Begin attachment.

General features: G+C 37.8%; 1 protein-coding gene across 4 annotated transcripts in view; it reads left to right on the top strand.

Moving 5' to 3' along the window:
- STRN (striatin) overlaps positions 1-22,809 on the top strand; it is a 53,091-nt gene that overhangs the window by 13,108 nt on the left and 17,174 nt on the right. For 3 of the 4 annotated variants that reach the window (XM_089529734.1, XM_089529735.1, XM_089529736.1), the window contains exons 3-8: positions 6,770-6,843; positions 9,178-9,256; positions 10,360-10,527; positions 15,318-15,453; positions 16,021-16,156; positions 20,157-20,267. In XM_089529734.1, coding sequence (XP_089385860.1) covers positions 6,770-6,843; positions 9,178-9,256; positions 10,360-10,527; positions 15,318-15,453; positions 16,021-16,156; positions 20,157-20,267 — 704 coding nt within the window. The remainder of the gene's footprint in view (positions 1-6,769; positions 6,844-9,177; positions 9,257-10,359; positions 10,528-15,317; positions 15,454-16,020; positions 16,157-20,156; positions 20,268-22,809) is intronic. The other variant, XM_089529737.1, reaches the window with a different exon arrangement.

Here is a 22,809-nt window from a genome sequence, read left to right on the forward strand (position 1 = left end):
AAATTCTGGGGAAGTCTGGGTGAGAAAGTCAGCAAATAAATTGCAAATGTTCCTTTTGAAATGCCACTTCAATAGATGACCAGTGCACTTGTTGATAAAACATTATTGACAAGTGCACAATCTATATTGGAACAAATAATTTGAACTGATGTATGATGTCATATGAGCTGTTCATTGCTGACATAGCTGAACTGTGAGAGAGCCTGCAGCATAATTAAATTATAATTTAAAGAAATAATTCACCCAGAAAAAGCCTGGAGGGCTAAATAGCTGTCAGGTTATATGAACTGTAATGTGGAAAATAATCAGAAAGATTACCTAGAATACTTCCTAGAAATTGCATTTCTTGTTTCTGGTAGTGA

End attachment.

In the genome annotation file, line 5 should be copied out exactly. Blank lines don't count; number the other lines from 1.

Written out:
AAATTCTGGGGAAGTCTGGGTGAGAAAGTCAGCAAATAAATTGCAAATGTTCCTTTTGAAATGCCACTTCAATAGATGACCAGTGCACTTGTTGATAAAACATTATTGACAAGTGCACAATCTATATTGGAACAAATAATTTGAACTGATGTATGATGTCATATGAGCTGTTCATTGCTGACATAGCTGAACTGTGAGAGAGCCTGCAGCATAATTAAATTATAATTTAAAGAAATAATTCACCCAGAAAAAGCCTGGAGGGCTAAATAGCTGTCAGGTTATATGAACTGTAATGTGGAAAATAATCAGAAAGATTACCTAGAATACTTCCTAGAAATTGCATTTCTTGTTTCTGGTAGTGA